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Multiple airlocks on one transfer pipe?7/21
I'm assuming this works, just playing with an idea. Can you have multiple airlock s dumping into a common pipe for transferring?
We currently have a 20hp Murphy Rodgers baghouse, and a separate 7½hp Oneida on the router. I'm thinking about getting rid of the baghouse, and moving the cyclone into a lean-to on the side of the shop, along with three more of those dust collectors. Line them all up, airlock into a common pipe, blow it into a trailer.
We're a very small shop, in a good sized building. We have a lot of equipment for the number of workers. It's tough to justify the bigger dust collector running when it's just a dude standing at a cut off saw, and nobody else needs DC are that time. I've got three trunks that come together and would be super easy to modify them so they go out the wall separately. The pipes could easily go out between studs, the current opening in the wall for dirty air going out, and clean air coming back would be more than adequate for just a return air from the lean-to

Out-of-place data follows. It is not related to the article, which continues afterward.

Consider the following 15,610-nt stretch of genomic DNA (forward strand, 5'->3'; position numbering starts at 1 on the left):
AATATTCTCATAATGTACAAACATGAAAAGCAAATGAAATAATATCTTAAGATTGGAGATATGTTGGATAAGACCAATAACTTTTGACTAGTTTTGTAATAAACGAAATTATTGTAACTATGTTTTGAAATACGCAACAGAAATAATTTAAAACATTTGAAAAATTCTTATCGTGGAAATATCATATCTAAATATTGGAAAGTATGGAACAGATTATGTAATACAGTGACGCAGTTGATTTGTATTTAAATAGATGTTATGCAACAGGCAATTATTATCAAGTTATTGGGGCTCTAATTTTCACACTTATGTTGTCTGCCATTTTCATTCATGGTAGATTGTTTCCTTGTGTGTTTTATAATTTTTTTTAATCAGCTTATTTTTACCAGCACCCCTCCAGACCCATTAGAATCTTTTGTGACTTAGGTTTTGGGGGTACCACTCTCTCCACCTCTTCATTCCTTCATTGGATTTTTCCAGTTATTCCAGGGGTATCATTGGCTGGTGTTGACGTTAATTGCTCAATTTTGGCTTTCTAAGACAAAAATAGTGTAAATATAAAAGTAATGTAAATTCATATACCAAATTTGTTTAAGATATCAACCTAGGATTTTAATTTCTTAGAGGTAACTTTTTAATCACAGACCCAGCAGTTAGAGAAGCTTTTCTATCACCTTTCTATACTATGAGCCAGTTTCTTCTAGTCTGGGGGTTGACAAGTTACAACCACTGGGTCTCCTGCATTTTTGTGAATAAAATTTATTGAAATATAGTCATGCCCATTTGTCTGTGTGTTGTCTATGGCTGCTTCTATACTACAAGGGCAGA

I priced out a new system, I don't have $100k to throw at this problem, and it wouldn't cure the electrical draw problem.
No airlocks here but would imagine Oneida would give you valid answers with only a modest sales repercussion.
Your trajectory sounds exactly like how Ive tried to setup my shop with modular capacity that can be ramped up or idled as demand occurs. To me at least the "old world" philosophy of building a monster plant works as long as your confident in continuous demand, little to no variation in the type of production, and so on. When we have a nice batch of good paying CNC work, its very nice to have that machine, its DC, and its light bank, energized. The shop is quieter, cooler, and the electric and heat bill (winter) is a lot nicer.
Likely not true for the big boys but it sure does help when you have peaks and valleys and periods where your making product thats not the anticipated norm. It allows you to get a bit more competitive in many aspects as well because your operating costs are a bit more dynamic.
The only issue I see is that you need to size the exhaust pipe and blower for the trailer to keep up with maximum usage, ie. Everything running at max capacity. Not sure if you could then add a VFD to that blower to ramp it down to lesser usage and keep material flowing thru the pipes and not lose velocity and settle out before the trailer. Interesting idea.